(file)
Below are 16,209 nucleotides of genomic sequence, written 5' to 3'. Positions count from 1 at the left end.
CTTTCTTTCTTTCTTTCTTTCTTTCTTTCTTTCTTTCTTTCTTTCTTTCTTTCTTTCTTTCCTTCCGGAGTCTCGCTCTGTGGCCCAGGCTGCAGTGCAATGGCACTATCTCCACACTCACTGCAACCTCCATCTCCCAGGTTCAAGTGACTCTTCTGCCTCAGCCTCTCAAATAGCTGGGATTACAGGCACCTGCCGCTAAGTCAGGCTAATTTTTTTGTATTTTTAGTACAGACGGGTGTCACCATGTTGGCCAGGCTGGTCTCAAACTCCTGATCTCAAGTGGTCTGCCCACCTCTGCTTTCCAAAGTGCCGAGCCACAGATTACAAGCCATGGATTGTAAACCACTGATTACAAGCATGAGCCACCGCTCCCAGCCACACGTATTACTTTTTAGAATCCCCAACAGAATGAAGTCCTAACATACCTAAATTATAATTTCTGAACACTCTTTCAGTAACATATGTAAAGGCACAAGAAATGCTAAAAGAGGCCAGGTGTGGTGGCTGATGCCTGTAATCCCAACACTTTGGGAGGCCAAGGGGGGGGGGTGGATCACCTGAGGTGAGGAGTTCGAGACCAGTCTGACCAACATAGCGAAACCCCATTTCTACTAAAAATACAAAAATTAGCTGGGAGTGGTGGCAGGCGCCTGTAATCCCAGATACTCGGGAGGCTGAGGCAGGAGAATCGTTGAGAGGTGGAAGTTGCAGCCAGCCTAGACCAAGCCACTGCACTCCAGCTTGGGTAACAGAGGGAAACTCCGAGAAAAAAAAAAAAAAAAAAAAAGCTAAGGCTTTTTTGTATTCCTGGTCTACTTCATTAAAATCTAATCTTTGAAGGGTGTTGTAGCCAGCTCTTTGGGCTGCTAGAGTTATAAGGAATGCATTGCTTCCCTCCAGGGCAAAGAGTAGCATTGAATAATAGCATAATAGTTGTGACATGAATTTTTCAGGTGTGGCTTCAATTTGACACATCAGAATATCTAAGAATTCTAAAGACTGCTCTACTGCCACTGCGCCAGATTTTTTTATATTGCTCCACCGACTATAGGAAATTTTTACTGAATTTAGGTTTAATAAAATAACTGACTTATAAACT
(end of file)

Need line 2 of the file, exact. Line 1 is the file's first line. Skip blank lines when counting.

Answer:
CTTTCTTTCTTTCTTTCTTTCTTTCTTTCTTTCTTTCTTTCTTTCTTTCTTTCTTTCTTTCCTTCCGGAGTCTCGCTCTGTGGCCCAGGCTGCAGTGCAATGGCACTATCTCCACACTCACTGCAACCTCCATCTCCCAGGTTCAAGTGACTCTTCTGCCTCAGCCTCTCAAATAGCTGGGATTACAGGCACCTGCCGCTAAGTCAGGCTAATTTTTTTGTATTTTTAGTACAGACGGGTGTCACCATGTTGGCCAGGCTGGTCTCAAACTCCTGATCTCAAGTGGTCTGCCCACCTCTGCTTTCCAAAGTGCCGAGCCACAGATTACAAGCCATGGATTGTAAACCACTGATTACAAGCATGAGCCACCGCTCCCAGCCACACGTATTACTTTTTAGAATCCCCAACAGAATGAAGTCCTAACATACCTAAATTATAATTTCTGAACACTCTTTCAGTAACATATGTAAAGGCACAAGAAATGCTAAAAGAGGCCAGGTGTGGTGGCTGATGCCTGTAATCCCAACACTTTGGGAGGCCAAGGGGGGGGGGTGGATCACCTGAGGTGAGGAGTTCGAGACCAGTCTGACCAACATAGCGAAACCCCATTTCTACTAAAAATACAAAAATTAGCTGGGAGTGGTGGCAGGCGCCTGTAATCCCAGATACTCGGGAGGCTGAGGCAGGAGAATCGTTGAGAGGTGGAAGTTGCAGCCAGCCTAGACCAAGCCACTGCACTCCAGCTTGGGTAACAGAGGGAAACTCCGAGAAAAAAAAAAAAAAAAAAAAAGCTAAGGCTTTTTTGTATTCCTGGTCTACTTCATTAAAATCTAATCTTTGAAGGGTGTTGTAGCCAGCTCTTTGGGCTGCTAGAGTTATAAGGAATGCATTGCTTCCCTCCAGGGCAAAGAGTAGCATTGAATAATAGCATAATAGTTGTGACATGAATTTTTCAGGTGTGGCTTCAATTTGACACATCAGAATATCTAAGAATTCTAAAGACTGCTCTACTGCCACTGCGCCAGATTTTTTTATATTGCTCCACCGACTATAGGAAATTTTTACTGAATTTAGGTTTAATAAAATAACTGACTTATAAACT